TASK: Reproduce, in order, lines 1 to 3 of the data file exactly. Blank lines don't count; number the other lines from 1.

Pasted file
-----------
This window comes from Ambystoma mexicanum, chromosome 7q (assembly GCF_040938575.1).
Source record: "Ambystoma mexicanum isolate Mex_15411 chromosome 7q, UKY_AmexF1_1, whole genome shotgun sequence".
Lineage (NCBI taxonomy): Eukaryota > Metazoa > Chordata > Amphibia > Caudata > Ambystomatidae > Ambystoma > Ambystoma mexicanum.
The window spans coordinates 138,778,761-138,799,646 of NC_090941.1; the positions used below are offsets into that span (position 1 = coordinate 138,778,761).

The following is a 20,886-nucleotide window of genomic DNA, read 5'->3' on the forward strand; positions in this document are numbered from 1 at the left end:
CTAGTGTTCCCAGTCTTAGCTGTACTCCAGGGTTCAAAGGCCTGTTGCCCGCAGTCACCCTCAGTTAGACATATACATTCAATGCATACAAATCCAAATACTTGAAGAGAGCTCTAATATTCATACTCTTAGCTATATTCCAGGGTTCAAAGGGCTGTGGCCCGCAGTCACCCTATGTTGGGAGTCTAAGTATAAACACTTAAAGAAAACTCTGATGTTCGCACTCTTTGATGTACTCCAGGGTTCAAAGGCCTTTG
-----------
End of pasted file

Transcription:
This window comes from Ambystoma mexicanum, chromosome 7q (assembly GCF_040938575.1).
Source record: "Ambystoma mexicanum isolate Mex_15411 chromosome 7q, UKY_AmexF1_1, whole genome shotgun sequence".
Lineage (NCBI taxonomy): Eukaryota > Metazoa > Chordata > Amphibia > Caudata > Ambystomatidae > Ambystoma > Ambystoma mexicanum.